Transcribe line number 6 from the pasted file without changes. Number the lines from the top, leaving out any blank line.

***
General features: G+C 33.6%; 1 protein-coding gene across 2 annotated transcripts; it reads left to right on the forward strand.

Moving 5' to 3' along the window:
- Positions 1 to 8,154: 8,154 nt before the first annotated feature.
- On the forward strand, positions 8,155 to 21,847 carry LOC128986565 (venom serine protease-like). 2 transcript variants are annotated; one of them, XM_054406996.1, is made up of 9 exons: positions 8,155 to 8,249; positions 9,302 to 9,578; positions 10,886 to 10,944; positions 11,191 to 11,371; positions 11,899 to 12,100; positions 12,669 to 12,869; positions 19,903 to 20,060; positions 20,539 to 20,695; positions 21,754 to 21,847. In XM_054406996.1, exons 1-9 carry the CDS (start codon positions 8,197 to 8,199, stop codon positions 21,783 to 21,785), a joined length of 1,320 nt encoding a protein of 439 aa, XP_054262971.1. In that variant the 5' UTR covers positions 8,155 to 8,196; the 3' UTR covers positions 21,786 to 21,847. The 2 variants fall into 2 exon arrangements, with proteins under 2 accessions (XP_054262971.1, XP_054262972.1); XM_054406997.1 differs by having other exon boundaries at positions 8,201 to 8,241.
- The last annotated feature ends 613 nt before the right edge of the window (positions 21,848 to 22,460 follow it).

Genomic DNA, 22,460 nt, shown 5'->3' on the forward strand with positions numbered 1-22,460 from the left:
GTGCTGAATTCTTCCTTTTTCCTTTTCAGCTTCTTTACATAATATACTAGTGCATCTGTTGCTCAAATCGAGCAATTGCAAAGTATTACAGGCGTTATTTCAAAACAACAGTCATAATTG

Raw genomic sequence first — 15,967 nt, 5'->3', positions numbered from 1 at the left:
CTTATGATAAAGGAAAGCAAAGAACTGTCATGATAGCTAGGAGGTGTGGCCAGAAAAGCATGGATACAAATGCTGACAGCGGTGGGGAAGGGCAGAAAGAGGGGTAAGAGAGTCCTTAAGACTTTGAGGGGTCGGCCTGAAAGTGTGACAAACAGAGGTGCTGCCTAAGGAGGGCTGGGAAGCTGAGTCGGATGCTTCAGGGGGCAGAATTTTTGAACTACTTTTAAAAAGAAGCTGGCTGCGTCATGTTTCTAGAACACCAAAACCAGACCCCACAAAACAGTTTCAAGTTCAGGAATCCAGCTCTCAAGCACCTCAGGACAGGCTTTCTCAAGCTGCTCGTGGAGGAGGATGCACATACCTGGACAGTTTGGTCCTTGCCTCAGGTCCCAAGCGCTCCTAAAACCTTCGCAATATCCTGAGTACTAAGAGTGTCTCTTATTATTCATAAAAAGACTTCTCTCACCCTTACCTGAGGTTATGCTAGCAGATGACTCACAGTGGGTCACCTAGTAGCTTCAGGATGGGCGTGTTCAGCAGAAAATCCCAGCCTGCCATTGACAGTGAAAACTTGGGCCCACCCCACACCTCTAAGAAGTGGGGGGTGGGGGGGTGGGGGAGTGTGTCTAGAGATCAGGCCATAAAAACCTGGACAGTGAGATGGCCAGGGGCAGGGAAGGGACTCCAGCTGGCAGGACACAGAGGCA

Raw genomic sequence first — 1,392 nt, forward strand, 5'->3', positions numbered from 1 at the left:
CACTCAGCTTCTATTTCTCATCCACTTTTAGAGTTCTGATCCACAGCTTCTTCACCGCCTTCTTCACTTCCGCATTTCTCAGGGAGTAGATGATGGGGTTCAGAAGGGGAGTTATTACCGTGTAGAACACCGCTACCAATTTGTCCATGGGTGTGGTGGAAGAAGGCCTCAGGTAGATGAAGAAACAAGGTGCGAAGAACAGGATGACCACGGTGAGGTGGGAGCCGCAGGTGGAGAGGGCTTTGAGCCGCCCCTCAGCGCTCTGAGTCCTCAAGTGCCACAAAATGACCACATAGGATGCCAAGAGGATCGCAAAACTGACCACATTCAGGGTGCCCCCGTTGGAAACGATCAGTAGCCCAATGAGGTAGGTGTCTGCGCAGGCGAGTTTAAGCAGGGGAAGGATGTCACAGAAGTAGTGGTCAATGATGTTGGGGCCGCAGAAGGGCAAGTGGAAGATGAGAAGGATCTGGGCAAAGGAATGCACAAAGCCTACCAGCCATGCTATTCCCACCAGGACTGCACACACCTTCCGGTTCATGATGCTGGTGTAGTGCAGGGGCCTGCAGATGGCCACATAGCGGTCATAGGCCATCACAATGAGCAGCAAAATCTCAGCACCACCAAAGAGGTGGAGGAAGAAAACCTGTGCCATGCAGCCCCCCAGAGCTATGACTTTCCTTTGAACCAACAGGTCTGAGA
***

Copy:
Genomic DNA, 22,460 nt, shown 5'->3' on the forward strand with positions numbered 1-22,460 from the left: